.

The internal traversals of both the `shrink`

and `inline`

functions accept an implicit argument of the `State`

type, which, as you may have guessed, tracks the local state of the optimization. You are supposed to update it as you traverse the subtrees using the designated methods. The descriptions in the source file will hopefully make each field’s role to the optimization clear.

### Testing

Testing will be slightly different this time. We have 3 sets of tests:

**Blackbox tests**check the program you output runs correctly, therefore the optimizations keep the semantics of the language (see`test/l3/test/CPSOptimizer_Blackbox.scala`

)**Greybox tests**execute the program while recording the execution trace and then require certain properties of the trace, such as, for example that at most 2 functions were defined (see`test/l3/test/CPSOptimizer_Greybox.scala`

and the additions to`src/l3/Interpreter.scala`

for more details)**Optimization challenge**allows showing off how good your optimizer is on larger applications: we will run an example application and output the execution statistics (see`src/l3/Interpreter.scala`

) — you can compete with your colleagues and with our reference implementation to get the best results possible. And yes, you should brag about your results on the Forum!

Some Blackbox and Greybox tests have already been given in the source code, but the Repository application contains the full test suite. Likewise, the Optimization challenge is only available in the Repository application.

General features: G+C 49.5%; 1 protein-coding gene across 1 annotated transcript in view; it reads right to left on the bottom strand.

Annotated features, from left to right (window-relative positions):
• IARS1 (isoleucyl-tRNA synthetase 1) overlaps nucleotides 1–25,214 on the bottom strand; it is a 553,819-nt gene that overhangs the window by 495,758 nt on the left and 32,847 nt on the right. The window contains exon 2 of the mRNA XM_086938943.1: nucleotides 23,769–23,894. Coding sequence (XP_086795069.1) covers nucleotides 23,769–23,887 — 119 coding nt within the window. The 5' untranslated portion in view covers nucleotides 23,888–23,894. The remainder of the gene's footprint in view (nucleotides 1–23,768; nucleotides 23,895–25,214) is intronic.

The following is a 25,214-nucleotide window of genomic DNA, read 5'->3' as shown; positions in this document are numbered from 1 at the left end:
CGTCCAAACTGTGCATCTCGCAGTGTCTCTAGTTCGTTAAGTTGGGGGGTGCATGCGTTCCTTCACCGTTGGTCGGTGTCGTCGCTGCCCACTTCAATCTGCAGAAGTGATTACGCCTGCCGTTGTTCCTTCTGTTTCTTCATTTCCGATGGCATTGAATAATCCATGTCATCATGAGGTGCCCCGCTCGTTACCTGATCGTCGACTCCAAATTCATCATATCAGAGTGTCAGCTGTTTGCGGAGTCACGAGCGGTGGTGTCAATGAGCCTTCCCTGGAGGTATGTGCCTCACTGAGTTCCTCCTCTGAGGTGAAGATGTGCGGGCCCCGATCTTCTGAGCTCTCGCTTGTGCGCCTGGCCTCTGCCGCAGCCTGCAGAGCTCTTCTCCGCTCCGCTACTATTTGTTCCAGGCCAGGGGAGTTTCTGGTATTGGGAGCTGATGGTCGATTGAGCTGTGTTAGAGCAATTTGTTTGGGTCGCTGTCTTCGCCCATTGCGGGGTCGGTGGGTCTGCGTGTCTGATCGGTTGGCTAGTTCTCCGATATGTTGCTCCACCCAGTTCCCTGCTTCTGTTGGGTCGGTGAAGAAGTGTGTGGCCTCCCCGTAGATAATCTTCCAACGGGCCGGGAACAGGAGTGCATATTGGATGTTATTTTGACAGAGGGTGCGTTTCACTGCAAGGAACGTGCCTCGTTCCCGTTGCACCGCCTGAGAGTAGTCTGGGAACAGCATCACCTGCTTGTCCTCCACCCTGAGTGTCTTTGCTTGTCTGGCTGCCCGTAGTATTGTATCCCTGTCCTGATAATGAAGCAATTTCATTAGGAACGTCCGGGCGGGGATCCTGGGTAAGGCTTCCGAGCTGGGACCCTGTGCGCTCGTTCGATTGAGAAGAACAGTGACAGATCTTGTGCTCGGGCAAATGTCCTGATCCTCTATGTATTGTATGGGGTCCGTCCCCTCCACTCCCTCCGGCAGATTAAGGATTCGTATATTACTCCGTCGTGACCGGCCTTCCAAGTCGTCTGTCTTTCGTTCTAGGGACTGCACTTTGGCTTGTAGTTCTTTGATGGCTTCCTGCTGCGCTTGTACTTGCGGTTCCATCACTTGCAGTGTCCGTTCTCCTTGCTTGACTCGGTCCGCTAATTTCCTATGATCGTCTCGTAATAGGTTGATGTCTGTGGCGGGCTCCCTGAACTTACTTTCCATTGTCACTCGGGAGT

This assignment gives you a lot of liberty into how and what you optimize, so go ahead and write the best optimizer in the entire class!

### Reference Implementation

To allow you to easily work on this assignment, we decided to give you the reference binaries for assignments 2, 3 and 4. To merge them in, do:

git fetch origin git merge origin/Assignment5-reference

The included jar file will give access to the `l3.reference `

package, which contains `CL3ToCPSTranslator`

, `CPSValueRepresenter`

and `CPSHoister`

. To make your project compile in Eclipse, you will have to regenerate the project files with `sbt eclipse`

.

**Also keep in mind that tests on the server will be executed using the reference compiler phases for assignments 2-4, only taking the optimizer from your code!**

### Challenge Results

For the reference compiler we have developed, the challenge results are given below. Different results form these statistics are encouraged, especially if they reduce the numbers in one category or the other.

` `

` `

` `

```
```Challenge:

[stats]
[stats] Instruction Stats
[stats] =================
[stats] 202 LetP
[stats] 134 LetC
[stats] 125 LetL
[stats] 50 If
[stats] 45 AppF
[stats] 33 AppC
[stats] 1 LetF
[stats] 1 Halt
[stats]
[stats] Value Primitives Stats
[stats] ======================
[stats] 47 CPSArithShiftR$
[stats] 21 CPSBlockSet$
[stats] 20 CPSOr$
[stats] 20 CPSArithShiftL$
[stats] 18 CPSSub$
[stats] 18 CPSAdd$
[stats] 16 CPSByteWrite$
[stats] 16 CPSBlockLength$
[stats] 12 CPSBlockGet$
[stats] 8 CPSBlockAlloc
[stats] 2 CPSBlockTag$
[stats] 2 CPSByteRead$
[stats] 1 CPSMul$
[stats] 1 CPSAnd$
[stats]
[stats] Logic Primitives Stats
[stats] ======================
[stats] 19 CPSLt$
[stats] 18 CPSLe$
[stats] 7 CPSEq$
[stats] 4 CPSGt$
[stats] 2 CPSNe$
[stats]
[stats] Functions defined: 33
[stats] Continuations defined: 134

` `